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Panel staged to spark interest, knowledge

Guest scientists at Merryman will lend insight April 17, on upcoming event Great American Solar Eclipse

Brock Madsen
Antelope Staff

Near the end of summer 2017, on Aug. 21, residents in and around Kearney, Nebraska will have among the best access for a total solar eclipse that stretches from coast to coast over the United States. The upcoming eclipse is one of the most anticipated astronomical events in recent history, with as many as 14 states being in the path of totality.
UNK science honorary Sigma Xi has taken the initiative to help generate interest and knowledge of this astronomical event by arranging an April 17 panel discussion,  at the Merryman Performing Arts Center. The event is free and will feature Dr. Doug Biggs from the University of Nebraska at Kearney, Dr. Daniel Kennefick from the University of Arkansas, and Dr. Phil Plait from the Discovery Channel series “How the Universe Works.”

Sigma Xi chair, Dr. Allen Thomas, said, “This event is intended to educate and build enthusiasm in the community and schools of central Nebraska about the upcoming solar eclipse with historical and scientific context provided by our expert panel and ultimately its goal is to promote science.”

During the panel discussion, each guest speaker will have 20 minutes to share the material they prepared regarding the eclipse, followed by a 30-minute period wherein audience members may address the speakers for questions.
Plait, The Bad Astronomer

Dr. Plait, aka the Bad Astronomer, says he plans to quickly address misconceptions about eclipse viewing. For example, many people think that looking directly at the sun, even during a total eclipse, will damage one’s eyes. Plait will set minds at ease, detailing the logic behind why a total solar eclipse is one of the only cases when you can look directly at the position of the sun, albeit for a very specific and short amount of time.

Plait plans to spend the rest of his speaking time elaborating on the significance of the event. Due to tidal forces, the moon’s orbit is growing larger. In other words, the moon is getting further away, at a rate of around four centimeters a year, “or about the same rate at which fingernails grow,” Plait said.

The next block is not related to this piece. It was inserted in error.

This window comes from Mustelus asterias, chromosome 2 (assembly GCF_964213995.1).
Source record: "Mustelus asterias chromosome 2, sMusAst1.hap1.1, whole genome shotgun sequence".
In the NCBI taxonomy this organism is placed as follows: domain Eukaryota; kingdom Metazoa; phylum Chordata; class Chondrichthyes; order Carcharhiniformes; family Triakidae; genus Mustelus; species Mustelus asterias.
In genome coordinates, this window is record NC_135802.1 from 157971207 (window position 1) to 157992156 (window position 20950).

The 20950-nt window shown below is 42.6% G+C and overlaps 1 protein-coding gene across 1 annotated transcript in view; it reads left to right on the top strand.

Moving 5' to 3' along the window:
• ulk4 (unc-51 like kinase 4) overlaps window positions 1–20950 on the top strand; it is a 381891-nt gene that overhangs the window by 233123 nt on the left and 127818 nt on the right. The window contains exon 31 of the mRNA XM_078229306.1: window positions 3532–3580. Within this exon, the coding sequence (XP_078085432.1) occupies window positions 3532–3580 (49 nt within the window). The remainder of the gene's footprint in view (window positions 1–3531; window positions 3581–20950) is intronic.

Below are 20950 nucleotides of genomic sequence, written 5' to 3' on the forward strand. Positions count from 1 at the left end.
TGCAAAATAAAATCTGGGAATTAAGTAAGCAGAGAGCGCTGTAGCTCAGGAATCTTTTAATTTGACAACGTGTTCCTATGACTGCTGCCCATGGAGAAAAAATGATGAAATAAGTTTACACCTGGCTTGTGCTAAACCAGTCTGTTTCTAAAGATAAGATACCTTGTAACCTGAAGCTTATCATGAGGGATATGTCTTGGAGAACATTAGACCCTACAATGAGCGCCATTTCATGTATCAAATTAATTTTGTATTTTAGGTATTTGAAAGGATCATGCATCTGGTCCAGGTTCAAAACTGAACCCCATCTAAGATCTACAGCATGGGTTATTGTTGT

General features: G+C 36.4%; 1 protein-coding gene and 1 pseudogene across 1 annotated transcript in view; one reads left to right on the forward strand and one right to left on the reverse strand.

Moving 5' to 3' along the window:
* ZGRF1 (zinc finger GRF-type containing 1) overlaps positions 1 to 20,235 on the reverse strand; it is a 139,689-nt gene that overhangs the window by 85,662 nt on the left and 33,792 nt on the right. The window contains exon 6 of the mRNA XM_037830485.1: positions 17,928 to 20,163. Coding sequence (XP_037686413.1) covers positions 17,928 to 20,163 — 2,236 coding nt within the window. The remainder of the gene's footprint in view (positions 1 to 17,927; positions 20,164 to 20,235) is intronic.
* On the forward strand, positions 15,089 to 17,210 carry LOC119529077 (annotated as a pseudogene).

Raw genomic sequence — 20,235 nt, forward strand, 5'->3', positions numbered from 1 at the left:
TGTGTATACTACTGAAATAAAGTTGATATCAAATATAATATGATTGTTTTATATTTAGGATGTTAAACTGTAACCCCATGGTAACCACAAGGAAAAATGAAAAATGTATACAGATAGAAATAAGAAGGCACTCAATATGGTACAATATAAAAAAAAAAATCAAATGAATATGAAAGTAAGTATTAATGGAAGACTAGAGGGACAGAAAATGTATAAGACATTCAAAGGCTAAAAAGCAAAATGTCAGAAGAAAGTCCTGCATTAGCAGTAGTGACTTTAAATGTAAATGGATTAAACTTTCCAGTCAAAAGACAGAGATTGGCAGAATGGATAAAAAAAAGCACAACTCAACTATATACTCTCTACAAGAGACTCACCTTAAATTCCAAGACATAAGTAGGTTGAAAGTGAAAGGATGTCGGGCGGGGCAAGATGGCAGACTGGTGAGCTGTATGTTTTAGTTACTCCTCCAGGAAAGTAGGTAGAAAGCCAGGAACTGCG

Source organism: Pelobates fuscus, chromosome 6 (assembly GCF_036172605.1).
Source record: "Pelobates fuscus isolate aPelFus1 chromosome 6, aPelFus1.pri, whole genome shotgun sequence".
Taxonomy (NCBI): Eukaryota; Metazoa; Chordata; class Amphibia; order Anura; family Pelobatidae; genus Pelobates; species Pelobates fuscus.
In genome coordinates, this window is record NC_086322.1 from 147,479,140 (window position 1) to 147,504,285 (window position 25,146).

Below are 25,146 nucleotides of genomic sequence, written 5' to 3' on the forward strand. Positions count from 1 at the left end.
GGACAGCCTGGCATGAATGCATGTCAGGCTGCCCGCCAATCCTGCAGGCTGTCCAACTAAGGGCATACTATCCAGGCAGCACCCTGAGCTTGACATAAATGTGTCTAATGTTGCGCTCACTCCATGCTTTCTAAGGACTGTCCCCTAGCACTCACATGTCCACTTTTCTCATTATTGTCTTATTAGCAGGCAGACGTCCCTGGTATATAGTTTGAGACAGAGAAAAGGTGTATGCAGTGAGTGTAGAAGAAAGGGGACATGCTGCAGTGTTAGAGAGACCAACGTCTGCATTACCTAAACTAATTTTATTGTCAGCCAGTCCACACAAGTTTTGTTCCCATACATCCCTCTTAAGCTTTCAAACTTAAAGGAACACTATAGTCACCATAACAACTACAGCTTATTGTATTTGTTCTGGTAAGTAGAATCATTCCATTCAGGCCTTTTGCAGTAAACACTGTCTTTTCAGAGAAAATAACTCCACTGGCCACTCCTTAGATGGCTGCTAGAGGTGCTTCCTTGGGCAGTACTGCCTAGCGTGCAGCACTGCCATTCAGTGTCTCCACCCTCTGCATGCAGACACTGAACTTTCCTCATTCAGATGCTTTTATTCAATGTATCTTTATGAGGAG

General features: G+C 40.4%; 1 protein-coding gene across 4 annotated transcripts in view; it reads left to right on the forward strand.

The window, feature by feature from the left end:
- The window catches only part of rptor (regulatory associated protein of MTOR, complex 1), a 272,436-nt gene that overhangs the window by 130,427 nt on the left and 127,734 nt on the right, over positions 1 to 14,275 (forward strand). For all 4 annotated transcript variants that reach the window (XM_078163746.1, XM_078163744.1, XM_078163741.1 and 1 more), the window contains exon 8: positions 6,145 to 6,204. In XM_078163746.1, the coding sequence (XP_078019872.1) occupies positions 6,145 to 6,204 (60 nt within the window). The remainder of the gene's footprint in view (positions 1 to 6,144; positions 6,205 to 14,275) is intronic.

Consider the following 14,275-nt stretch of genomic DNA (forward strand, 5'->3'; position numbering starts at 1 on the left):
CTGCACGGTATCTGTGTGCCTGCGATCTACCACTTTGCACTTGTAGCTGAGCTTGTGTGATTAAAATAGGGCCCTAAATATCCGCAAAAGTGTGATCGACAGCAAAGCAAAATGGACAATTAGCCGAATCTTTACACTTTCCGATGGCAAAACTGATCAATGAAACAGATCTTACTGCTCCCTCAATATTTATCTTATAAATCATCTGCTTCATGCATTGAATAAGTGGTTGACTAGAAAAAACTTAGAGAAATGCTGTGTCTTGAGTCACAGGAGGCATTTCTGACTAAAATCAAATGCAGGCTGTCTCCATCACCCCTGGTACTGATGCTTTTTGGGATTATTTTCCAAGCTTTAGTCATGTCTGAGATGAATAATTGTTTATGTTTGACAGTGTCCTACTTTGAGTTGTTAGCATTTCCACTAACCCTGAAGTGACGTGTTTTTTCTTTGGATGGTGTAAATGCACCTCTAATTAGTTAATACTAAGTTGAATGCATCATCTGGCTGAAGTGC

Due to the size and distance of our moon today, it is virtually the same apparent size as the sun as seen from earth. This means that the moon can perfectly block the disk of the sun, leaving only the corona visible, creating a perfect total eclipse. In fact, Earth is the only planet we know of yet, with such conditions that allow for total solar eclipses.

Dr. Biggs
Dr. Biggs

Such an eclipse is, however, a limited time event. Since the moon is moving further way, it will – over the course of millions of years – become smaller in apparent size, and one day, total solar eclipses will be ancient legend. Those alive today are witnessing the time of legend, and Plait aims to spread awareness of that, among other things.

Kennefick, Einstein Papers Dr. Kennefick, editor for the Einstein Papers and contributor to the study of gravitational waves, plans to talk largely about the 1919 eclipse expedition organized by Sir Arthur Stanley Eddington and Sir Frank Watson Dyson.

In 1919, a total solar eclipse, unlike the one happening this year, was only visible in the southern hemisphere, and much of its path was across the Atlantic Ocean, rather than largely being viewable from land.

Sir Eddington and Sir Dyson launched an expedition that would make possible a scientific experiment, which would test a hypothesis called gravitational lensing, put forth by an unknown scientist at the time, Albert Einstein.
The success of the experiment supported Einstein’s general theory of relativity, and Einstein became famous practically overnight due to the evidence for this theory.

All in all, the story of the 1919 expedition is a story of revolution, due to the overthrowing of the scientific status quo of the time, which was set in place by Sir Isaac Newton, for the new era of thinking brought to light by the up and coming Albert Einstein.

Courtesy Nebraska residents and Kearney itself are among the privileged locations that will fall directly under the shadow of the total eclipse.
Nebraska residents and Kearney itself are among the privileged locations that will fall directly under the shadow of the total eclipse.

It is also a testament to the borderless brotherhood of the scientific community; World War I had just ended, wherein the English and German forces had been on opposing sides. Yet, here were English scientists, Eddington and Dyson, going to great lengths to test the theory of a German scientist. Einstein’s success would mean the overthrow of the most famous English scientist up until that point in history.

Biggs, historical interpretations
Dr. Biggs, fellow of the Royal Historical Society and professor of history at UNK, will talk about historical interpretations of solar eclipses. Nowadays, eclipses are fun for the whole family and treasure troves of data for scientists, but throughout history eclipses were often seen as signs from the heavens and could have societal wide impacts. Biggs will elaborate how, historically, eclipses, comets and other such astronomical phenomena, were not taken as lightly as they are today and were often interpreted as omens of bad things to come.

It is one thing to enjoy the upcoming phenomenon that is the impending eclipse at face value, but UNK Sigma Xi and its guest speakers encourage those of the central Nebraska area to attend the panel discussion, April 17, and leave with a greater understanding of the scientific and historical significance of eclipses, like the one fast approaching.

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